Quick, clean, and to the point

Split text string at specific character

Excel formula: Split text string at specific character
Generic formula 

To split a text string at a specific character with a formula, you can use a combination of the LEFT, RIGHT, LEN, and FIND functions. In the example shown, the formula in C5 is:


And the formula in D5 is:


Note: Three new functions (currently in the beta channel of Excel 365) will provide a better solution to this problem: TEXTBEFORE, TEXTAFTER, and TEXTSPLIT


In this example, the goal is to split a text string at the underscore("_") character with a formula. Notice the location of the underscore is different in each row. This means the formula needs to locate the position of the underscore character first before any text is extracted.  

Left side

To extract the text on the left side of the underscore, the formula in C5 is:

LEFT(B5,FIND("_",B5)-1) // left

Working from the inside out, this formula uses the FIND function to locate the underscore character ("_") in the text, then subtracts 1 to move back one character:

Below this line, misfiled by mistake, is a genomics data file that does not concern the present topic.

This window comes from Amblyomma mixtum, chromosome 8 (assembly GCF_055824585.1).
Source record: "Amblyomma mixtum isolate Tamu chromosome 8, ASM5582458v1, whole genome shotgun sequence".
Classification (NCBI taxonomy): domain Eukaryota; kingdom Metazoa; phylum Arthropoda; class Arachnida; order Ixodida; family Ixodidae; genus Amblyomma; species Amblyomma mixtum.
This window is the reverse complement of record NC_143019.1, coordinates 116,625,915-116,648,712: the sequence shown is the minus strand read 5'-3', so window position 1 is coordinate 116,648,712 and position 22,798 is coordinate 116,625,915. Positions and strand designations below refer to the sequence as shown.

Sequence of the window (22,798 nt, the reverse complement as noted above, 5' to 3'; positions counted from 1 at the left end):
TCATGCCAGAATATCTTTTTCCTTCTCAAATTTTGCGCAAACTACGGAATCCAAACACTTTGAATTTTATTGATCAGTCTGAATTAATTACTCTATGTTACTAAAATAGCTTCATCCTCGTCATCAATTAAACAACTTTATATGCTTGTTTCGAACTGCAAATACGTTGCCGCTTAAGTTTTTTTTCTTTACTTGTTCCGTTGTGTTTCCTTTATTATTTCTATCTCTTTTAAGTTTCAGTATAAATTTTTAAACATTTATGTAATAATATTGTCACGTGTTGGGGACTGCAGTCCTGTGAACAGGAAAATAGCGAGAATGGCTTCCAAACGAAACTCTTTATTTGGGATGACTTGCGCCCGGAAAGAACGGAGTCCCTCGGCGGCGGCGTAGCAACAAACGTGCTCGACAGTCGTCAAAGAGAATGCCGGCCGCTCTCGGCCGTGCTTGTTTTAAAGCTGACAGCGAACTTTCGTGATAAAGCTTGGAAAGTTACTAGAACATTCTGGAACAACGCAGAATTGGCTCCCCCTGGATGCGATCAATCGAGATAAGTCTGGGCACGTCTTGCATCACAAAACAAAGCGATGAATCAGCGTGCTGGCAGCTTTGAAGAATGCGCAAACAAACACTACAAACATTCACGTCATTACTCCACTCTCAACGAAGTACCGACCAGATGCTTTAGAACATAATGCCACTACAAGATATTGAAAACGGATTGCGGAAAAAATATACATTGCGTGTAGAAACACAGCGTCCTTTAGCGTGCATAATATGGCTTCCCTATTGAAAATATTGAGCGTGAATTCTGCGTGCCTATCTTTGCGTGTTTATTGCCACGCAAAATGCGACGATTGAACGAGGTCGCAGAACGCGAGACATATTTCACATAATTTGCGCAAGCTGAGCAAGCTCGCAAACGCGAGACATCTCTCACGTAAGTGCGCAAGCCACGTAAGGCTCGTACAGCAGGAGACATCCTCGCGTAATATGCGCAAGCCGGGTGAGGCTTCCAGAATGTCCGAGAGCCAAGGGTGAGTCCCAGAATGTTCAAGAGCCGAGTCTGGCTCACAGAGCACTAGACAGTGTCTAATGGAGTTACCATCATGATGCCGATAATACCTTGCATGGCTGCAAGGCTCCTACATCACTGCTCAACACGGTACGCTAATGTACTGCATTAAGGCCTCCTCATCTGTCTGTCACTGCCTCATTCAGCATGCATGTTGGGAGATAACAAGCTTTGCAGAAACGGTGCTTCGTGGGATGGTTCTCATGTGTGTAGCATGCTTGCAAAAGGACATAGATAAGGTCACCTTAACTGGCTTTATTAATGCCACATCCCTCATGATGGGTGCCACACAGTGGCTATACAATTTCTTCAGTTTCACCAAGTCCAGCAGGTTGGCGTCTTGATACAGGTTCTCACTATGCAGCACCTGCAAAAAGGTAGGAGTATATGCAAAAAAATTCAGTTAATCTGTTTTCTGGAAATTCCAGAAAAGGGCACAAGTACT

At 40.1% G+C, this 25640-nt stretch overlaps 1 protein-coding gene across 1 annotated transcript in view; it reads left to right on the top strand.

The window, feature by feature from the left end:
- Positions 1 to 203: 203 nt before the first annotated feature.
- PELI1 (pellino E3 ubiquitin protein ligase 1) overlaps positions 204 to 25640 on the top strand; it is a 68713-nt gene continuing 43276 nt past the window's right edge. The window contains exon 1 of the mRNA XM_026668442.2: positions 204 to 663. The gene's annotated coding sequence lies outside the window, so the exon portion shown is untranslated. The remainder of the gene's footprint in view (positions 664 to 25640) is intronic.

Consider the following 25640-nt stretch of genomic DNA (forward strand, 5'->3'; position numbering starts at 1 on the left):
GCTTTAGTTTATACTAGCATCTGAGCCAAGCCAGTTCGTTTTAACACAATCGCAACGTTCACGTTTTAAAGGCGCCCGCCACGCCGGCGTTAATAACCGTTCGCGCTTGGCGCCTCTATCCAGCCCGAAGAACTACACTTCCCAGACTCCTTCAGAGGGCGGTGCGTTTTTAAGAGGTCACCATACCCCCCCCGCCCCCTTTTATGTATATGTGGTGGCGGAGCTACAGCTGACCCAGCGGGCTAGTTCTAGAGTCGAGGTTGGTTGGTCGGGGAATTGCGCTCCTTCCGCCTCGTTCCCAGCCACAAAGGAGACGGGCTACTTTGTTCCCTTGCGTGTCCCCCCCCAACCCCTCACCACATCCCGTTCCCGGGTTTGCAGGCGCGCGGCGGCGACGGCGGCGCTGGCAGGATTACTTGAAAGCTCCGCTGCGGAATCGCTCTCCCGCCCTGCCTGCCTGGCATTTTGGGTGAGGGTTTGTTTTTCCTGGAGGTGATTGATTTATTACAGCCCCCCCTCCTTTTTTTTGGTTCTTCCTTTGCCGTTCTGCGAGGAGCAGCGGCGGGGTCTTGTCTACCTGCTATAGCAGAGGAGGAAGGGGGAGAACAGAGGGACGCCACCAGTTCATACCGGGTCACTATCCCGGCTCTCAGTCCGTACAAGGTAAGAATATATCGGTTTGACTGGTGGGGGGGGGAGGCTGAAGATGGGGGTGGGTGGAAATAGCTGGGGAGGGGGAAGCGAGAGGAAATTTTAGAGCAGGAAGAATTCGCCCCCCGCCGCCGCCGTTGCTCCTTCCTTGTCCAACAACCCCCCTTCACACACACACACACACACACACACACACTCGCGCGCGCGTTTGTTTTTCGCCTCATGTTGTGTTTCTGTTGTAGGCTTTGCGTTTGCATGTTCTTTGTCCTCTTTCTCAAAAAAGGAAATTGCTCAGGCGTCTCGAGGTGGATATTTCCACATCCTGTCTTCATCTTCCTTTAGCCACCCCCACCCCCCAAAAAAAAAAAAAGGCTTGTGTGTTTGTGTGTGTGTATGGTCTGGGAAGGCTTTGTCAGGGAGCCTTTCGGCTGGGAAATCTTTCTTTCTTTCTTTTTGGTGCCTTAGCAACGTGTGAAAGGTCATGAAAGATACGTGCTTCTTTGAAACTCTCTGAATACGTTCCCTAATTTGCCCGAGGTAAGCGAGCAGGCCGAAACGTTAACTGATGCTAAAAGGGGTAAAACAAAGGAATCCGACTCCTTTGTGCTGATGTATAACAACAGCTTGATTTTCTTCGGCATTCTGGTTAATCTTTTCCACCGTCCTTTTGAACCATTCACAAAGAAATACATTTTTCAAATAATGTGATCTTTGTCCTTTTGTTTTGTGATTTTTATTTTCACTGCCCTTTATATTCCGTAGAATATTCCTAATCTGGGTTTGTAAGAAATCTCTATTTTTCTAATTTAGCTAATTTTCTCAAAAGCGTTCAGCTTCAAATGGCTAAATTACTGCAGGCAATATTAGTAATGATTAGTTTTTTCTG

FIND("_",B5)-1 // returns 10

FIND returns 11, so the result after subtracting 1 is 10. This result is fed into the LEFT function as the num_chars argument, the number of characters to extract from B5, starting from the first character on the left:

=LEFT(B5,10) // returns "Assessment"

The LEFT function returns the string "Assessment" as the final result.

Right side

To extract text on the right side of the underscore, we use the RIGHT function:

RIGHT(B5,LEN(B5)-FIND("_",B5)) // right

As above, this formula also uses the FIND function to locate the underscore ("_") at position 11. However, in this case, we want to extract text from the right side of the string, so we need to calculate the number of characters to extract from the right. This is done by subtracting the result from FIND (11) from the total length of the text in B5 (21), calculated the LEN function:


The result is 10, which is returned to the RIGHT function as num_chars, the number of characters to extract from the right:

=RIGHT(B5,10) // returns "January 10"

The final result in D5 is the string "January 10".

As the formulas above are copied down, they extract text from the left and right side of the underscore in each row, creating the results seen in columns C and D.

Dave Bruns

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